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Looking for at least 8% dividend yield? Analysts Suggest 3 Dividend Stocks to Buy https://brlspeak.net/looking-for-at-least-8-dividend-yield-analysts-suggest-3-dividend-stocks-to-buy/ Mon, 19 Sep 2022 23:05:12 +0000 https://brlspeak.net/looking-for-at-least-8-dividend-yield-analysts-suggest-3-dividend-stocks-to-buy/ What’s been happening in the markets lately? Since the start of this year, we have seen a prolonged downtrend, and now a cycle of high volatility. Investors can be forgiven for feeling some confusion, even a jolt, trying to follow the rapid highs and lows of the past few weeks. One important fact stands out, […]]]>

What’s been happening in the markets lately? Since the start of this year, we have seen a prolonged downtrend, and now a cycle of high volatility. Investors can be forgiven for feeling some confusion, even a jolt, trying to follow the rapid highs and lows of the past few weeks.

One important fact stands out, however. Over the past three months, since mid-June, we’ve seen rallies and troughs – but markets haven’t seriously challenged that mid-June low. Examining the situation of the research firm Fundstrat, Tom Lee makes some extrapolations from this observation.

First, Lee points out that some 73% of S&P-listed stocks are in a real bear market, having fallen more than 20% from their peak. Historically, he notes that such a high percentage is a sign that the market has bottomed out – and goes on to note that S&P lows usually come soon after a peak in the rate of inflation.

Which brings us to Lee’s second point: annualized inflation in June recorded 9.1%, and in the two readings released since then, it fell 0.8 points, to 8.3%.

Getting to the point, Lee advises investors to “buy the dip”, saying, “Even for those in the ‘inflationary’ camp or even the ‘we’re in a long-term bearish camp’, the fact is that if the main CPI has peaked, the stock market lows of June 2022 should be sustainable.

Some Wall Street analysts would seem to agree, at least in part. They recommend certain stocks as “buy” right now – but they recommend stocks with high dividend yields, in the range of 8% or more. Such a high yield will provide real inflation protection, providing a cushion for cautious investors – those in the “inflationary” group. We used the TipRanks database to get details on these recent picks. here they are, with the analyst’s commentary.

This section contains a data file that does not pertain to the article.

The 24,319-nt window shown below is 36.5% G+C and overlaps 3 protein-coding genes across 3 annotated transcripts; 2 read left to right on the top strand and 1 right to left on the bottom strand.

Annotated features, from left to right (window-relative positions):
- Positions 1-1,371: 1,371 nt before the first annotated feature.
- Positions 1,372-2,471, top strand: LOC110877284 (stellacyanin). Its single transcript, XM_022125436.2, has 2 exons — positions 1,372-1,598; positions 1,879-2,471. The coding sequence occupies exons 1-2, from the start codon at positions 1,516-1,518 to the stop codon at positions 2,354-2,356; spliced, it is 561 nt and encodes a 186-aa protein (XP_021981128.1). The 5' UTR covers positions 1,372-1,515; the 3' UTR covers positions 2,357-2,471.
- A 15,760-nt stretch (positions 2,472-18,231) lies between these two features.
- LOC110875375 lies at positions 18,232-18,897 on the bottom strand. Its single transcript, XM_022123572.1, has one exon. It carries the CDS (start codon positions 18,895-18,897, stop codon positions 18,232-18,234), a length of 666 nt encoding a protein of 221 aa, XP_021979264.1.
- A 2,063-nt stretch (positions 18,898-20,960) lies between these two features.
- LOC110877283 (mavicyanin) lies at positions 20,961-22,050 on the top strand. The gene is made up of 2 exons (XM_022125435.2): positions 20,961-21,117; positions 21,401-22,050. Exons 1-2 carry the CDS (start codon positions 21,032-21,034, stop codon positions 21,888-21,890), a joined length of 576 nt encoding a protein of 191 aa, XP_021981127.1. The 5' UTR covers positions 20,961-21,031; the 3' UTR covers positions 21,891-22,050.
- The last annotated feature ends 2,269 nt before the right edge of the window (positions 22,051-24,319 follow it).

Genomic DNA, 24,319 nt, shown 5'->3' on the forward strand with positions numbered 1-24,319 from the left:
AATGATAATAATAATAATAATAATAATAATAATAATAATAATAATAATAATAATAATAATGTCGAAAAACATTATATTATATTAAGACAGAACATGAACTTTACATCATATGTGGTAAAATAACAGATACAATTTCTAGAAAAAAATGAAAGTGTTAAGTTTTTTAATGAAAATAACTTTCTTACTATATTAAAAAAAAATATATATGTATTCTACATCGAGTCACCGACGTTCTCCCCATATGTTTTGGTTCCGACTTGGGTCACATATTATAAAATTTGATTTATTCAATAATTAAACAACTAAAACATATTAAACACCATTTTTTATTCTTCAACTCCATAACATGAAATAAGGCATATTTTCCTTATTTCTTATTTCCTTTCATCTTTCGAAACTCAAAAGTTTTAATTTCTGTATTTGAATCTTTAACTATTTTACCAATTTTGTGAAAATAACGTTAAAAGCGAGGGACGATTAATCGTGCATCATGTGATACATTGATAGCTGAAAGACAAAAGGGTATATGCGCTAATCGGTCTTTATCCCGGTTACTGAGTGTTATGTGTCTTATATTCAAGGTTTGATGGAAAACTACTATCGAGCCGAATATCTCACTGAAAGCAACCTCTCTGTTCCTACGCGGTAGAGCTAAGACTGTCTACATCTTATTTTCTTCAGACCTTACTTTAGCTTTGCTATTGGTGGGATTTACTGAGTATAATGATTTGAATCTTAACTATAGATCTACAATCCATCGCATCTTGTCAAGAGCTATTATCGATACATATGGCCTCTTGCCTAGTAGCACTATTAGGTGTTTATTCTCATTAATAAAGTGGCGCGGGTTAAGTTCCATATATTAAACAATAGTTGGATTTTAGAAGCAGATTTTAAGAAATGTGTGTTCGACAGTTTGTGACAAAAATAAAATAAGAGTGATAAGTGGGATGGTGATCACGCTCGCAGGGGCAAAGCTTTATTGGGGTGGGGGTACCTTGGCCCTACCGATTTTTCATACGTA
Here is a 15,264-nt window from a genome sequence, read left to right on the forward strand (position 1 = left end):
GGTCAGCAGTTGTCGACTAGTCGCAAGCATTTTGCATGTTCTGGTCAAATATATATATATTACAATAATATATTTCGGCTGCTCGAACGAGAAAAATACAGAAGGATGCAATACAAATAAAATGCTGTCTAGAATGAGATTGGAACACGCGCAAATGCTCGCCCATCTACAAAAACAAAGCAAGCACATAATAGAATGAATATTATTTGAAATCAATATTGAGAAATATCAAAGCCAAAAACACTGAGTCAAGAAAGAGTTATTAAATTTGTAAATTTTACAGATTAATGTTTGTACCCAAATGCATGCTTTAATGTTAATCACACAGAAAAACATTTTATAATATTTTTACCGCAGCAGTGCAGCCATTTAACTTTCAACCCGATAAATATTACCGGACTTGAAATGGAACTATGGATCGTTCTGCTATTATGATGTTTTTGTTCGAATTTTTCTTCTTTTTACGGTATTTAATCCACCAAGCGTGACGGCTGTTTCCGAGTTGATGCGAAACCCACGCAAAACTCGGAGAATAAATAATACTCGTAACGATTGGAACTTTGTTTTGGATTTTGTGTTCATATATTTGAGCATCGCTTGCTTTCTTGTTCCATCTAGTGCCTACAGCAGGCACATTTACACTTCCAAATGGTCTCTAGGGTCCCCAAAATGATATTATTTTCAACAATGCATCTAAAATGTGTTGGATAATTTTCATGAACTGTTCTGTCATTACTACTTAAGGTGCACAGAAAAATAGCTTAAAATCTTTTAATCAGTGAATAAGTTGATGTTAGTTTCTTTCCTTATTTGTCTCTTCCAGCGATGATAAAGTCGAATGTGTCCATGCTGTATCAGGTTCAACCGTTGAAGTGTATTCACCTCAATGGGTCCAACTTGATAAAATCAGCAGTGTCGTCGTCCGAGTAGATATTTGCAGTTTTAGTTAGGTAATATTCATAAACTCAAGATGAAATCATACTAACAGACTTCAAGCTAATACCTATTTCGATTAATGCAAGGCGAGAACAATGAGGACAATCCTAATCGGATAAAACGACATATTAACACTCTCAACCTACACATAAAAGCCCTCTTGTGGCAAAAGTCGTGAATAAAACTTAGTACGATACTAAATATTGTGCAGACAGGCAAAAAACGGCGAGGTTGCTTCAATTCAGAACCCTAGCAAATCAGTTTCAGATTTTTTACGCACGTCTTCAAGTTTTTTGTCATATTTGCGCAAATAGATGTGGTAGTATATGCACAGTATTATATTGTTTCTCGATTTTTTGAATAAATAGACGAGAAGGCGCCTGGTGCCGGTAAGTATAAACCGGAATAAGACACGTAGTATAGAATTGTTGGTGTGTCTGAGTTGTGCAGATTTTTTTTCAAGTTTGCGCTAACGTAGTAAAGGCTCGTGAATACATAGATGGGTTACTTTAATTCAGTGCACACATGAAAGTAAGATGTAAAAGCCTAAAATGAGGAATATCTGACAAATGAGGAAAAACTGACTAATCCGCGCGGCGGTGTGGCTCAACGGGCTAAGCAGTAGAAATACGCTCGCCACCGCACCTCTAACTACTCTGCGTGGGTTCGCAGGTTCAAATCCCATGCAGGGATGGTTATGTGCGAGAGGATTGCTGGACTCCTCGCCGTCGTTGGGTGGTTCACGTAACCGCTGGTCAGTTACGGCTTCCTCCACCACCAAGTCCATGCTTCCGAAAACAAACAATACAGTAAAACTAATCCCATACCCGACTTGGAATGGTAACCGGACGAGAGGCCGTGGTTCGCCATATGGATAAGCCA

Rhythm Capital Corp. (RITM)

We’re talking about dividends here, so we’ll start with a real estate investment trust (REIT). These companies have long been known for their high and reliable dividends and are frequently used in defensive portfolio arrangements. Rithm Capital is the new name and branding of an older, established company, New Residential, which converted to an internally managed REIT effective August 2.

Rithm generates returns for its investors through smart investments in the real estate sector. The company provides both capital and services – ie loan and mortgage services – to investors and consumers. The Company’s portfolio includes origination of loans, real estate securities, real estate and residential mortgages and MSR-related investments, with the bulk of the portfolio, approximately 42%, being dedicated to mortgage services.

Overall, Rithm has $35 billion in assets and $7 billion in equity investments. The company has paid more than $4.1 billion in total dividends since its inception in 2013, and in 2Q22 had a book value per common share of $12.28.

During this same Q2, the last operating under the name of New Resi, the company showed two key indicators of interest to investors. First, earnings available for distribution were $145.8 million; and second, of that total, the company distributed $116.7 million through its common stock dividend, for a payout of 25 cents per share. It was the fourth consecutive quarter with a dividend paid at this level. The annualized payment, of $1, gives a return of 11%. This is more than enough, under current conditions, to provide a real rate of return to ordinary shareholders.

Kenneth Lee of RBC Capital, a 5-star analyst, explains several reasons why he supports the name: “We favorably view RITM’s available cash and liquidity position given the potential deployment in attractive opportunities. We favor RITM’s continued diversification of its business model and its ability to allocate capital between strategies, and its differentiated ability to create assets… We have an outperform rating on RITM shares given the potential benefits to BVPS of the rate hike.